Kathleen Neeley’s linocut prints are infused with varying cultures across time, yet feel wholly contemporary in reflection. The artist looks at our relationship to the Earth, femininity, and other personal subjects while maintaining the elements and motifs of myths.
Raj Bunnag‘s massive linocut prints teem with monsters, overwhelming details, and contemporary reflections. The Durham, N.C.-based artist, in particular, has explored drug culture in these scenes, using mythical and mystical creatures at war to reflect on our relationship to drug culture from all angles, including over-criminalization.
In a set of encaustics and prints, artist Ethan Lauesen explores the perceptions of gender and LGBTQIA+ identity in regions like Interior Alaska. The work both documents and serves as a personal expression of those themes, also enveloping race and sexuality in this sprawling visual statement. Lauesen often shares looks into the process behind these works on their Instagram account.
Simon Lice‘s wood-cut relief collages are stirring looks inside the human body. In a recent show at Outre Gallery, titled “Headaches Coughing Fits,” the artist offered a set of these works, combining talents in drawing, printmaking, and curation of hues. The Melbourne-based artist, a jeweler by trade, is also influenced by tattoo culture.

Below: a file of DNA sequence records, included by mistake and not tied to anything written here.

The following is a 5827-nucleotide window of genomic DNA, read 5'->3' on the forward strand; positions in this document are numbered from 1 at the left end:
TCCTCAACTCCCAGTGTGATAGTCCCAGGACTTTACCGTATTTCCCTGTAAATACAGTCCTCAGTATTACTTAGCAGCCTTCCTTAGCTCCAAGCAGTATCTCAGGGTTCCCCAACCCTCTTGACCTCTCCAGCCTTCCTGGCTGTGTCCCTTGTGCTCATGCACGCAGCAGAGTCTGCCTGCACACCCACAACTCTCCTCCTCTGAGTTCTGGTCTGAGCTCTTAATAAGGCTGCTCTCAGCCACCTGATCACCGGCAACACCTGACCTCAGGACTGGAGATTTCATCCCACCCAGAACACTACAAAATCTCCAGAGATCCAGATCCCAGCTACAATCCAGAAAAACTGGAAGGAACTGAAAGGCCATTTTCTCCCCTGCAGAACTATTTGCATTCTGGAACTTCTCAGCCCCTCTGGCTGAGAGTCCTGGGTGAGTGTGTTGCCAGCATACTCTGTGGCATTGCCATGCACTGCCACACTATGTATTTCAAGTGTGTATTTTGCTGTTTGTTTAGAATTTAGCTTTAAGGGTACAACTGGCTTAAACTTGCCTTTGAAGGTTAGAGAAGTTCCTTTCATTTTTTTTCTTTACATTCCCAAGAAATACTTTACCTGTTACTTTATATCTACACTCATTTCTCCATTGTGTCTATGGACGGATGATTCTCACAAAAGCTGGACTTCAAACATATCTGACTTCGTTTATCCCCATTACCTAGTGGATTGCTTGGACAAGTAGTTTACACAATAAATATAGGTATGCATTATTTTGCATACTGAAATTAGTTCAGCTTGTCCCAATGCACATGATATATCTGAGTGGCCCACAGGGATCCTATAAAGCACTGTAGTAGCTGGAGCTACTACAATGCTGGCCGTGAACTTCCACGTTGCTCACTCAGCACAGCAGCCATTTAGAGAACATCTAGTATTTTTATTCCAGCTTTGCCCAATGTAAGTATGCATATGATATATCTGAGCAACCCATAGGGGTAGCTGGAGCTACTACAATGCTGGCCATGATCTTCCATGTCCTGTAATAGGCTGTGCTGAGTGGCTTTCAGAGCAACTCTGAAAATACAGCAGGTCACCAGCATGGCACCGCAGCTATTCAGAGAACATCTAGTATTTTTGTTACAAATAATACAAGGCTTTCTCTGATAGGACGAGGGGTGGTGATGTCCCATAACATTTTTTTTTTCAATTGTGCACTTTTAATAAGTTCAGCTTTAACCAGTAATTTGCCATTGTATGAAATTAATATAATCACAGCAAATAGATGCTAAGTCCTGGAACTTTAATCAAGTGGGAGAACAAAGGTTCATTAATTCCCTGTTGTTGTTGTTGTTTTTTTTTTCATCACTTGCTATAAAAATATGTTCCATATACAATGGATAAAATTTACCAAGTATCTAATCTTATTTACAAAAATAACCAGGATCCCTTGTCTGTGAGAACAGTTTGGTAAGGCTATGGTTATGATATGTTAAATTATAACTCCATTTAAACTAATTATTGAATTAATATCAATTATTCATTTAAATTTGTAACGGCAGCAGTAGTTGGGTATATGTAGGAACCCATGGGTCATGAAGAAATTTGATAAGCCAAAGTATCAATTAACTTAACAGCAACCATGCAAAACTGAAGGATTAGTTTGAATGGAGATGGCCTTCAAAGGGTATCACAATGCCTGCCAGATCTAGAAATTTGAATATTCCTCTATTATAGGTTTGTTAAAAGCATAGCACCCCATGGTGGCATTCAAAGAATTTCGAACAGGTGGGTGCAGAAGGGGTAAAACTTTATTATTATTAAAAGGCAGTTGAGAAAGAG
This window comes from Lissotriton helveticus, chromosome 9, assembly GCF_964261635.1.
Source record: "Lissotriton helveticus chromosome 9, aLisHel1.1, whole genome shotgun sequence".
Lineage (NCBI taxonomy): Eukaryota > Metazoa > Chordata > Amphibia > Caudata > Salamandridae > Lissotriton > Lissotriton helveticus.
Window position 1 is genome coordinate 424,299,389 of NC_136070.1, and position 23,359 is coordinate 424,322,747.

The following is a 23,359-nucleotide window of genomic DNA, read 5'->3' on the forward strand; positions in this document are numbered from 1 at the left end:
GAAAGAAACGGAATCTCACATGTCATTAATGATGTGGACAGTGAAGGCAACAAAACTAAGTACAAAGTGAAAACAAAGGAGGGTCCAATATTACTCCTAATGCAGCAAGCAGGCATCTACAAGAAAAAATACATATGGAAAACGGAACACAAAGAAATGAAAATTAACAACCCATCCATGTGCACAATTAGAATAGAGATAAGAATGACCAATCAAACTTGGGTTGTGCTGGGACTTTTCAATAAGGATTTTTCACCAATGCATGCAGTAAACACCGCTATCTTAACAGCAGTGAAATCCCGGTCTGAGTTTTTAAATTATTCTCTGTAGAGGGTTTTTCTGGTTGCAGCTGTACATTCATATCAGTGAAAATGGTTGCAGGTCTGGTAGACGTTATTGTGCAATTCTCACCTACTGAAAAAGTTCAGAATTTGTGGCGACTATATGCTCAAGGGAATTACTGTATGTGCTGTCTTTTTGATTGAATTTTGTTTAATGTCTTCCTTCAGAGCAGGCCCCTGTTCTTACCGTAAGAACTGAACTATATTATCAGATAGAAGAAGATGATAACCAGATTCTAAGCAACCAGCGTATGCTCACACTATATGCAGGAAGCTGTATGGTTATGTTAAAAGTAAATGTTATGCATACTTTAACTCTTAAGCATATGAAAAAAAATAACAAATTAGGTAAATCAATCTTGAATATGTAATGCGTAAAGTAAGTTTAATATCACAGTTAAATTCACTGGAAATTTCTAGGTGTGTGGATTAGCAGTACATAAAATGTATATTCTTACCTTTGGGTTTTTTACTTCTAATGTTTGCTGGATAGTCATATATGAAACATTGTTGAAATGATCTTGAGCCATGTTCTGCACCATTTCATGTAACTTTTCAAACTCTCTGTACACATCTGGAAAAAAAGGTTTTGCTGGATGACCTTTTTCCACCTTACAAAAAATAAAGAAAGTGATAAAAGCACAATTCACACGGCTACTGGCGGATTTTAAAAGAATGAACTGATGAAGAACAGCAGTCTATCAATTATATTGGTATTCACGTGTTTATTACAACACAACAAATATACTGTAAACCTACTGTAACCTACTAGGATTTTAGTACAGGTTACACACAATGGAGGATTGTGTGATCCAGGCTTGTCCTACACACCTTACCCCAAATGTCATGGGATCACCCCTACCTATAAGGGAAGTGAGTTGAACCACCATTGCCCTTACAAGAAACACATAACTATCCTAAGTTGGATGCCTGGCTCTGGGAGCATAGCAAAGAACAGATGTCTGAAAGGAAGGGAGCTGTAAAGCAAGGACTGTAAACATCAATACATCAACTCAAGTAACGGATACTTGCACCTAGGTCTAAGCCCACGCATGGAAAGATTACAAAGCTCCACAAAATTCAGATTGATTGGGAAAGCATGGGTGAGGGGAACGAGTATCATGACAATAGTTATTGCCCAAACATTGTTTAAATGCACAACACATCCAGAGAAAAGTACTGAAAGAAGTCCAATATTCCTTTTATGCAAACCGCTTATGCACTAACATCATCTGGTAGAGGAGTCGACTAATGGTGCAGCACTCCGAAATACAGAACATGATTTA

Trevor Knapp’s linocut prints use texture and value to create absorbing scenes. The process, in which artists cut pieces away from a sheet of linoleum and use the design to create ink prints, takes on a ghostly quality at the hands of Knapp. Shadows and mystery tend to play major roles in series like “Memories of a Metropolis.”
Luke O’Sullivan, a printmaker and sculptor based in Philadelphia, combines media and perspectives to detail fictional environments. In “Rise and Shine,” a new show at Paradigm Gallery, O’Sullivan offers a collection of new work that he says are about exploration and adventure. “I make sculptures that illustrate invented and undiscovered worlds,” the artist tells us.